New Delhi, September 17:Pahari miniature artist Manakucelebrates the world of Gods by providing visual parallels to Jayadeva’s Gita Govinda and the BhagavataPurana, said art historian and scholar B N Goswamy at a lecture here on Friday.
Goswamy further explains that there is little by way of a biographical account of this 18th-century painter, the son of the famous artist PanditSeu of the princely state of Guler in the Lower Himalayas and the elder brother of the more establishedNainsukh. But Manaku is equally acknowledged as a Master in the Pahari style of painting with a body of astonishingly brilliant works.
“Manaku was a truly thinking painter and his works are characterised by remarkable details. His observation was extraordinary and the living beings portrayed in his paintings display a range of expressions,” said Goswamy, who specialises in Pahari art and has painstakingly reconstructed the genealogy of the family of PanditSeu.
Over the course of an engaging talk, titled, ‘Conversations with Gods' on the life and work of Manaku of Guler,’ in the presence of artistic greats like Krishen Khanna, Manu Parekh, Jatin Das, Paramjit Singh, as well as critics and fans at the India Habitat Centre, Goswamy observed how Manaku forged a distinctive style and grounded his art in the ideas of divinity.
“I am convinced that Manaku moved to the realm of the Gods at night, conversed with them and came back in the mornings,” said Goswamy, who is the author of several books, including Nainsukh of Guler: A Great Indian Painter from a Small Hill-State, Pahari Masters: Court Painters of Northern India, and Masters of Indian Painting 1100-1900.
Punctuating his talk with a slideshow of works by the illustrious painter from Guler, Goswamy noted that there’s scant record of Manaku’s life or the existence of any biography.
However, he conveyed his certainty of one thing: “Manaku’s work will survive. His work demands not only attention but the greatest respect”. “This man took leaps of thought in his work, that’s sometimes beyond belief,” he said.
The one-hour address was the latest in the annual V S Gaitonde Memorial lecture series, which aims to discuss various facets of Indian visual arts. It is conducted as a tribute to V S Gaitonde, one of India’s foremost non-objective artists and a member of the Progressive Artists’ Group of Bombay.
The well-received lecture series is organised by the Raza Foundation – set up by the late master modern artist SayedHaiderRaza in 2001 and helmed by eminent Hindi poet Ashok Vajpeyi, the Managing Trustee.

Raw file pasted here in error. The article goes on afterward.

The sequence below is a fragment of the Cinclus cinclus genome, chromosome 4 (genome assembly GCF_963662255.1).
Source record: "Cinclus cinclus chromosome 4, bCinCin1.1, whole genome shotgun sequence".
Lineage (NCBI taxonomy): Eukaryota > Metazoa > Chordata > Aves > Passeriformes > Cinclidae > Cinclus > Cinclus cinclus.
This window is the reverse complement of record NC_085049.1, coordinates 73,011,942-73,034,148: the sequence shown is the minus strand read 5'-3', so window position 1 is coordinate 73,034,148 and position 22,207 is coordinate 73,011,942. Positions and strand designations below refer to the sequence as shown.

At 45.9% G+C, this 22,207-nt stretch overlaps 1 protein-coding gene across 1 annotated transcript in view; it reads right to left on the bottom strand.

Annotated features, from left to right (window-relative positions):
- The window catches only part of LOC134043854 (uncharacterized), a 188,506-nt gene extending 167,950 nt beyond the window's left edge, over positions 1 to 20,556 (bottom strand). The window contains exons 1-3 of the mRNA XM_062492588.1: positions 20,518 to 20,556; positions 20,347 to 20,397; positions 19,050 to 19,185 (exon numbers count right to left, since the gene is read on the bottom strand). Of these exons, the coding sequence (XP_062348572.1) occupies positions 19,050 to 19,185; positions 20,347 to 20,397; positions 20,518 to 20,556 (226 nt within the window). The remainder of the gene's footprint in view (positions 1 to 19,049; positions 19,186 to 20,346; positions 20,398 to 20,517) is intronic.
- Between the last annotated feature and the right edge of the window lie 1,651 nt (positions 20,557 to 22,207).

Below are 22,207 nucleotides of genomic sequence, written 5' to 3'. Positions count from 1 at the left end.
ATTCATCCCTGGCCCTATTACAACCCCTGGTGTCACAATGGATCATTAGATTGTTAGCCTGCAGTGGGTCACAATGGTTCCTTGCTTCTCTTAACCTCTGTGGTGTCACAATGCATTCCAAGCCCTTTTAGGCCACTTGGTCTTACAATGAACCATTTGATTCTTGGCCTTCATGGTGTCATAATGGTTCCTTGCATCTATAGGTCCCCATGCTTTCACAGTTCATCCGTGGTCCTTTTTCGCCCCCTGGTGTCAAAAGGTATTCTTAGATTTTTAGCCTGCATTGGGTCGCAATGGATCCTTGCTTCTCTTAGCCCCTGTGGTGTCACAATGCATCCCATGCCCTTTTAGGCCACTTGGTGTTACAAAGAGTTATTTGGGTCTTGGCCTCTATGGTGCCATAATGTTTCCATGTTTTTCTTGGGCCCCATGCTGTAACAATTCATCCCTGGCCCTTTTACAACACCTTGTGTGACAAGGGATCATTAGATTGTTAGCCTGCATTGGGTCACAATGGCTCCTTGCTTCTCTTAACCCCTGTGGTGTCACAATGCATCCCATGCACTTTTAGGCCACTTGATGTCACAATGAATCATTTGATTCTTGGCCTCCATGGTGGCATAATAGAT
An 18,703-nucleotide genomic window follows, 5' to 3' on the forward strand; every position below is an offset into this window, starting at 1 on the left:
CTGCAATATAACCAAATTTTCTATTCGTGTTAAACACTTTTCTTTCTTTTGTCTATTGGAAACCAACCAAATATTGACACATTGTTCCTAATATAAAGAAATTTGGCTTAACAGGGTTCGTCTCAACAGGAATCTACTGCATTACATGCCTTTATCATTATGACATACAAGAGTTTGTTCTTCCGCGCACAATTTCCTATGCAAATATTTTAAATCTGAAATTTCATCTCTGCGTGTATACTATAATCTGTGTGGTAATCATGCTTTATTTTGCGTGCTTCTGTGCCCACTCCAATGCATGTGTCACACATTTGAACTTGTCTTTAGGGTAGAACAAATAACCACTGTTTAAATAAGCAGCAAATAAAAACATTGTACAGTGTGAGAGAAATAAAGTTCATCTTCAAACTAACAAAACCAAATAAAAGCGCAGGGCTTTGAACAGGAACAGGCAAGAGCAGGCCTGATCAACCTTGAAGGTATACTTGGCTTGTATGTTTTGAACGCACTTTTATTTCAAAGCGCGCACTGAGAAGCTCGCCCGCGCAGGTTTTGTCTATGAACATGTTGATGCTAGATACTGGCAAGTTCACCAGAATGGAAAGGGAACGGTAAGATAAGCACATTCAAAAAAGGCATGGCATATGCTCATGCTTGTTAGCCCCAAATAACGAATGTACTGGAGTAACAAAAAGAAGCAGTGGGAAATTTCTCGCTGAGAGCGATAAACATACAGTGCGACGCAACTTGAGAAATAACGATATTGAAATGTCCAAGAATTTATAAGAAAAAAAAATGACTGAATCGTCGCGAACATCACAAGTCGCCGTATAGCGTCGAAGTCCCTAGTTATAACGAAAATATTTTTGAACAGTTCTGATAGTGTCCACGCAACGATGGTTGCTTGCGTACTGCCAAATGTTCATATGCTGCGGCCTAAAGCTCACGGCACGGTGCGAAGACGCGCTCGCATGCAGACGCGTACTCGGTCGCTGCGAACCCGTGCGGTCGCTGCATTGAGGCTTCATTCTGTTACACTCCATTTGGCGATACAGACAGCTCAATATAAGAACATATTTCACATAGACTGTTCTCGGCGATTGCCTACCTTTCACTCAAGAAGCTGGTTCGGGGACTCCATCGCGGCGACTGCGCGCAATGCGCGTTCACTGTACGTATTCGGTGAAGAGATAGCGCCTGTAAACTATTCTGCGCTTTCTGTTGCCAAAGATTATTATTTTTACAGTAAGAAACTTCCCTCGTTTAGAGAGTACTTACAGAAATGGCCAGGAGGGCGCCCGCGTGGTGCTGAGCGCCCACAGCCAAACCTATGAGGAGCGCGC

Acknowledging the admiration Raza had for the internationally-acclaimed Gaitonde, Vajpeyi said: “Memorial lectures are an attempt to create a body of critical thought by experts. And Prof.Goswamy, who has been discovering the lesser-known masters in Indian art whom we are yet to recognise as masters, has decided to talk about the great Pahari painter Manaku.”
Noting how there are speculations on even the date of birth of these invisible masters, Vajpeyi lauded Goswamy’s efforts to track down details of Indian Pahari painters.
The talk was the latest in a clutch of eight memorial lectures organised yearly by the Foundation at the India Habitat Centre. The invariably thought-provoking talks are dedicated to Kumar Gandharva, Habib Tanvir, Mani Kaul, KelucharanMohapatra, Agyeya, Daya Krishna, V.S Gaitonde and Charles Correa.
Over the years, the lectures have been delivered by a number of important thought leaders and notable personalities, including Mukund Lath, SadanandMenon, PratapBhanu Mehta, HirenGohain, SitanshuYashashchandra, Kumar Shahani, DilipPadgaonkar, Padma Subramanyam, among others.
In the words of the Raza Foundation’s Managing Trustee Ashok Vajpeyi: “Raza is not only a name of an iconic artist but also an inspiring source of dreaming and imagining the true place, the future location of arts in our times. The Raza Foundation is a way of dreaming, changing and transforming: it is an institution which believes that in our dreams begin our responsibilities.”
The Raza Foundation through its various fora such as ‘Art Matters’, ‘Art Dialogues’ and many annual memorial lectures endeavors to make the critical and the public come together in creative interactivity. Its various journals in Hindi and English also aim at discovering a discerning audience, a vulnerable readership for both the latest in the arts as well as the more enduring.
There is perhaps no single institution other than Raza Foundation which covers so many diverse forms of creative expression in our times, namely visual arts, poetry, classical music, classical dance, cinema, architecture, photography, crafts and ideas. Apart from direct interactions through talks, seminars, panel discussions, festivals, publications etc., the Raza Foundation supports a lot of innovative or preservative initiatives taken by other individuals and institutions.
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